The Institute of Medicine and Robert Woods Johnson Foundation are just two of several industry giants that advocate the Bachelor of Science in Nursing. Their efforts to boost the percentage of the workforce holding a BSN is not a criticism of nurses practicing with an associate’s degree but a natural response to the changing health care system. The aging population, rise in chronic diseases, increasing complexity of care, and legislative reforms have broadened the role of nurses beyond the capabilities of ADN nurses. The BSN program has been developed to equip nurses to fill the expanding role and function that the evolving health care system demands.
Several publicized studies link a more educated nursing workforce to lower mortality rates and better patient outcomes. Challenges within the system and process lead to poor outcomes, such as hospital-acquired infections and medical errors. Swift changes within the health care system will affect practice until nurses see the viability of completing the BSN to develop the leadership and use critical thinking and evidence-based practice to implement solutions.
The demand for nurses educated at the bachelor’s degree is already underway at hospitals and other healthcare organizations. The IOM is urging that the percentage of the workforce holding a BSN should be at least 80 percent by 2020. A recommendation like this coming from industry heavyweights is having a decided impact on employers’ hiring practices. The push to get nurses back to school may not be convenient for many, but the ultimate goal is to improve patient care and safety. Instead of pushing back, professional nurses may want to leverage the current wave to broaden and accomplish their career goals. The convenient and flexible RN-to-BSN program will give them the tools to use information systems and patient care technologies to promote safe practice and produce quality patient outcomes, develop solutions to promote health and prevent diseases, utilize evidence-based practice, analyze trends in healthcare policy and understand the impact they have on health care access, and embrace lifelong learning to foster personal and professional growth.
Benefits of Progressing to a BSN Degree
A change in the education for nurses occurs as a natural response to changes in healthcare and advances in technology. The IOM’s sites the need for highly educated nurses to meet the needs of an aging population and an increase in cases of chronic illnesses. Demographic changes in the population are another key reason given for more education for nurses. Challenges in the health care environment require nurses to have competencies to assume responsibilities beyond the administration of medication, wound care, or checking vitals. Nurses are called upon to assess, diagnose, intervene, and evaluate. They must have an understanding of health policy, demonstrate leadership, communicate and collaborate effectively to coordinate care and interpret research to deliver evidence-based care.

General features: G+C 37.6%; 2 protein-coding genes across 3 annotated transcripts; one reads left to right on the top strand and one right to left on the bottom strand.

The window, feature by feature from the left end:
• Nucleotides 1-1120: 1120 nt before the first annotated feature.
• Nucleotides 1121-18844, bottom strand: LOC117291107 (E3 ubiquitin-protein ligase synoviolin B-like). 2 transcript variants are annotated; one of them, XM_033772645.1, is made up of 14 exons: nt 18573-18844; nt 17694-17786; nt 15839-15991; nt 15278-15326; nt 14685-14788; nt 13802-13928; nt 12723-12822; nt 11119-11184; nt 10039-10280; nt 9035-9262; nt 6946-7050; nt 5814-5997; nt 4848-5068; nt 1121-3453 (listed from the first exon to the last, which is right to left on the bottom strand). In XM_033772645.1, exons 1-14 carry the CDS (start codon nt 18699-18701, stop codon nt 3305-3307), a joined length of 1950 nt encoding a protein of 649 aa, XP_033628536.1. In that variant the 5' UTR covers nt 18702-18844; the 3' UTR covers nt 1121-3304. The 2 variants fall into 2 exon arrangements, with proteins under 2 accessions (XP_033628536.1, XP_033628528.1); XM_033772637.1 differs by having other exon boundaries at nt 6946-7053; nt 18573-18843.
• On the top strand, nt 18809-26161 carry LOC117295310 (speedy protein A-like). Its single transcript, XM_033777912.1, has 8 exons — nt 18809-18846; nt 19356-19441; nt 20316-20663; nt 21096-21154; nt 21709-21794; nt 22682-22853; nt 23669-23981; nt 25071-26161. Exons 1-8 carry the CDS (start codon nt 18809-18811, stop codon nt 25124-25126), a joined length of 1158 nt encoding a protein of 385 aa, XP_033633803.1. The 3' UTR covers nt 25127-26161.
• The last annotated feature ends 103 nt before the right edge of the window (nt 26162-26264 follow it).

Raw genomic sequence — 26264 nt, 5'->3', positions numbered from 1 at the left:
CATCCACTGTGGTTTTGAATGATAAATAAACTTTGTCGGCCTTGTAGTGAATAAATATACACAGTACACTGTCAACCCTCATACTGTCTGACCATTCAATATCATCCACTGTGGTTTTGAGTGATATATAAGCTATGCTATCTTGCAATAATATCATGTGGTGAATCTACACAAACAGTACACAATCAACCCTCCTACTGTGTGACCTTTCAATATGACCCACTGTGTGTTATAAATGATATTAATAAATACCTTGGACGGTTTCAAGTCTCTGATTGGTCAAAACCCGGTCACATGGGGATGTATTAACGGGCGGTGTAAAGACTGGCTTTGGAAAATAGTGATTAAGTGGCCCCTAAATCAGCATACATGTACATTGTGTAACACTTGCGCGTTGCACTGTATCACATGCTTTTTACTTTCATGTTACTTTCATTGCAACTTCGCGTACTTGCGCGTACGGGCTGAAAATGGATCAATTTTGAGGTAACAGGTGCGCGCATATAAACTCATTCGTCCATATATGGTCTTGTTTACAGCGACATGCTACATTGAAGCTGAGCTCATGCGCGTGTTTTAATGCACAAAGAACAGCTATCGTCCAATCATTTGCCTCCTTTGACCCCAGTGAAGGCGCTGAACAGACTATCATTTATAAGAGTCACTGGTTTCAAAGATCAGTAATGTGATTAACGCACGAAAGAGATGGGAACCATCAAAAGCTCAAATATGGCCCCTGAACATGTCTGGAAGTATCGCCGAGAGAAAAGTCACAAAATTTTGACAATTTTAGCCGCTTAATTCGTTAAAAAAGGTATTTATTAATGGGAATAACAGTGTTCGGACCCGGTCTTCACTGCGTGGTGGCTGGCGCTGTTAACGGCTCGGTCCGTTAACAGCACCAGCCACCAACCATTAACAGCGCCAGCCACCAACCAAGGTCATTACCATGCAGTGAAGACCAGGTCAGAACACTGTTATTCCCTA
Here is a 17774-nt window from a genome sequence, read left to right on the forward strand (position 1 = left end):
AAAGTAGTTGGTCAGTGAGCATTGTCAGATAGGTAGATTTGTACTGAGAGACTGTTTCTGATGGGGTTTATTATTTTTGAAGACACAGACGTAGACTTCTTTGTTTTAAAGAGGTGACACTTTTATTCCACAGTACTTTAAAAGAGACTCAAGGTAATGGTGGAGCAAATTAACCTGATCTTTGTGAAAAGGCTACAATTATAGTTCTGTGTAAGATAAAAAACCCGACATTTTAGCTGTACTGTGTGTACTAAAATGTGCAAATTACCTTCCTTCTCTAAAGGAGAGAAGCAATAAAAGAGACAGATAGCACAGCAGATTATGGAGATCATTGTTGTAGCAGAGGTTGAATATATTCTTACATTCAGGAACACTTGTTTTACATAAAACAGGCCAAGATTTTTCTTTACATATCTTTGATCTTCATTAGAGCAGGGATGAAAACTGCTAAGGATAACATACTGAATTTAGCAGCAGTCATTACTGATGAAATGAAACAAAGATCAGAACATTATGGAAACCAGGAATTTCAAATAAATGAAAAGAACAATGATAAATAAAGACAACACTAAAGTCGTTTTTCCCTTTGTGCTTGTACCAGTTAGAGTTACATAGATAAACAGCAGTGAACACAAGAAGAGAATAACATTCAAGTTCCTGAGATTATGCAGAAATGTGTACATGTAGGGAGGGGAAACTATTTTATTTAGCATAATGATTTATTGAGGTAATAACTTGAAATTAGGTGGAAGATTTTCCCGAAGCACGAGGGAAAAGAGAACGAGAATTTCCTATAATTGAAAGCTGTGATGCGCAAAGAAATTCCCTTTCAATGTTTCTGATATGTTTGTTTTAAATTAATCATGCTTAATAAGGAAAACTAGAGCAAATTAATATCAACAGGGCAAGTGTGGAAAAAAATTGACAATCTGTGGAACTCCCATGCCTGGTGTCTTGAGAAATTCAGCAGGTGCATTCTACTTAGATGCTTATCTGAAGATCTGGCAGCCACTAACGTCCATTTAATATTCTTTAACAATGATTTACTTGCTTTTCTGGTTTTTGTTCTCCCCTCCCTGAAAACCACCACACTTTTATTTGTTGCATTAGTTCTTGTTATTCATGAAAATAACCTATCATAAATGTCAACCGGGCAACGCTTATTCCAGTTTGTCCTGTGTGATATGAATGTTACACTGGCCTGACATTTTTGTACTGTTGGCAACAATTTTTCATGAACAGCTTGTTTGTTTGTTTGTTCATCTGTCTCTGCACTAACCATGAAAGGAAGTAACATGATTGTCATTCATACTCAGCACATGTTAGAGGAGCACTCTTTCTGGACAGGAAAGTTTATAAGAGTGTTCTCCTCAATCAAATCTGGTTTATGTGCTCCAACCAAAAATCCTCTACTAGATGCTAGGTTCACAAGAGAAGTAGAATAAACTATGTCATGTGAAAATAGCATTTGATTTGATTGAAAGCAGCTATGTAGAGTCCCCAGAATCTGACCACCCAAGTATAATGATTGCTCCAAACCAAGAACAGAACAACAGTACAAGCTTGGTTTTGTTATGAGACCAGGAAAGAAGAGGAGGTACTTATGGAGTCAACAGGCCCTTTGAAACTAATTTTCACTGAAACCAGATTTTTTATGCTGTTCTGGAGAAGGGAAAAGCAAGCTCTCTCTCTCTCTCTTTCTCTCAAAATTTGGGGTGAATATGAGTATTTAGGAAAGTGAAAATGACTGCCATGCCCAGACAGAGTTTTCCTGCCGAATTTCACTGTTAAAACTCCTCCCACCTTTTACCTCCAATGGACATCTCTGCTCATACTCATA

The light of research makes plain the relationship between a nurse’s education and patient outcomes. The American Association of Colleges of Nursing (AACN) summarized in the “Impact of Education on Nursing Practice” findings that support the use of baccalaureate-prepared nurses to improve patient outcomes and safety and deliver better quality care. The studies demonstrate lower patient mortality rates and reductions in medical errors. When compared with ADNs, baccalaureate-prepared nurses had fewer medication and procedure-related errors. As healthcare moves from primary care settings, such as hospitals, to communities – including underserved communities – ADNs will need the leadership, critical thinking, and communication to work in these non-traditional setting.
Although the IOM specifically recommended the BSN or higher degree for nurses practicing at a supervisory level, employers have gone further to require the degree even for entry-level positions. This move has widespread implications as more ADNs are having a difficult time securing employment in hospitals and many other medical settings. The greater percentage of new nurses earn their right to practice through completion of the associate’s degree. The smaller group of BSN graduates is better positioned to get coveted positions due to their understanding of the political, social, cultural, and economic influences on the delivery of care.
The Magnet® recognition program has attracted the attention of thousands of hospitals nationwide. Through their membership, they can demonstrate their commitment to nursing excellence – a standard that members of the public look for. To achieve this status, hospitals must have all their nurse supervisors and managers hold a BSN or above. It is becoming the norm for hospitals to require a BSN even for their direct nursing staff even though it is not required by the Magnet recognition program.